Aggie’s Weather Radio Show Helped Local Community Be Weather-Aware
When Joseph Trujillo ’19 was a sophomore at Texas A&M University, he realized that the Bryan-College Station community did not have a Spanish-language media station that aired a weather broadcast in Spanish.
Eager to help fill that crucial information-gap, the meteorology student contacted 101.1 FM Radio Alegría, through a recommendation from Spanish professor Dr. Eduardo Espina, and interviewed that week.
In April 2016, he began a volunteer internship there, recording two-minute weather forecasts every single day.
“I had experience from a TV internship the year before, but I didn’t have radio experience or a degree — but I said, just give me a two-minute slot, and I can do it,” he said.
Three years later, Trujillo graduated on May 10 with a meteorology degree from the Texas A&M Department of Atmospheric Sciences, in the College of Geosciences. And his “El Cazador de Tormentas,” or “The Storm Chaser,” weather segments have proved so needed in the local community that over 2,000 listeners follow its Facebook page.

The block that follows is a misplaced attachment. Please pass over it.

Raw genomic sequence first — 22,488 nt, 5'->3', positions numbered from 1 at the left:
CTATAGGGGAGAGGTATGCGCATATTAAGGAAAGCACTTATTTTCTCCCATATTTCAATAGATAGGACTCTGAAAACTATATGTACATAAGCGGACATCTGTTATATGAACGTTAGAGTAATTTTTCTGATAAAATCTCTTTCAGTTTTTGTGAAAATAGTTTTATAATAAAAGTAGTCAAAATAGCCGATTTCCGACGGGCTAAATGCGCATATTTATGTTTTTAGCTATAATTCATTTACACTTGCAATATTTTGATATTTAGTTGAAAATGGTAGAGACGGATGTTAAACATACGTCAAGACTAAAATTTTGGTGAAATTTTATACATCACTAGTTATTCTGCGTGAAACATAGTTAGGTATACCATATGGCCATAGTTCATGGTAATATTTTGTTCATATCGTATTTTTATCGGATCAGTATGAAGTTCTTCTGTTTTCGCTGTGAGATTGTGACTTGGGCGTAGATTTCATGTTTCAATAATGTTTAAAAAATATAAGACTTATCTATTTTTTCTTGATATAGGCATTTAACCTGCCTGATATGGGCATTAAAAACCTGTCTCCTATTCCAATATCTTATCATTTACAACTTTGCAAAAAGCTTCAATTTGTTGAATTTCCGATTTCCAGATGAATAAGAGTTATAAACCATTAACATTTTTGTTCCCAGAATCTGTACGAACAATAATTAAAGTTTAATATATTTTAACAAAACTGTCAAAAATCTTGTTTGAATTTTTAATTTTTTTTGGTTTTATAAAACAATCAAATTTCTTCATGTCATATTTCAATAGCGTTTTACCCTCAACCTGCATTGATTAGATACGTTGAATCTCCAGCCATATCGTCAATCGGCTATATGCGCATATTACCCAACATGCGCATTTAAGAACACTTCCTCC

“It’s a weekday weather segment, I made it interactive, and I taught meteorological concepts in an accessible way every week. I couldn’t just say ‘there’s a warm front coming through;’ I had to explain what a warm front was, because this community hadn’t had a meteorologist before.”
While also earning a second degree in Spanish, Trujillo planned and managed the radio show on top of a heavy course-work load, service involvements, research projects and an on-campus job.
“I realized during college that I loved serving my community and helping them,” he said. “And I decided that if that meant taking all of these difficult dynamics classes, then you know what, I would.”
This year, so much of Trujillo’s hard work has paid off. In March, the Association of Former Students presented him with a 2019 Buck Weirus Award, a prestigious accolade only awarded to 55 current students every year. And this month, he walked across the stage at Texas A&M and received the degrees he’d earned over four years of hard work.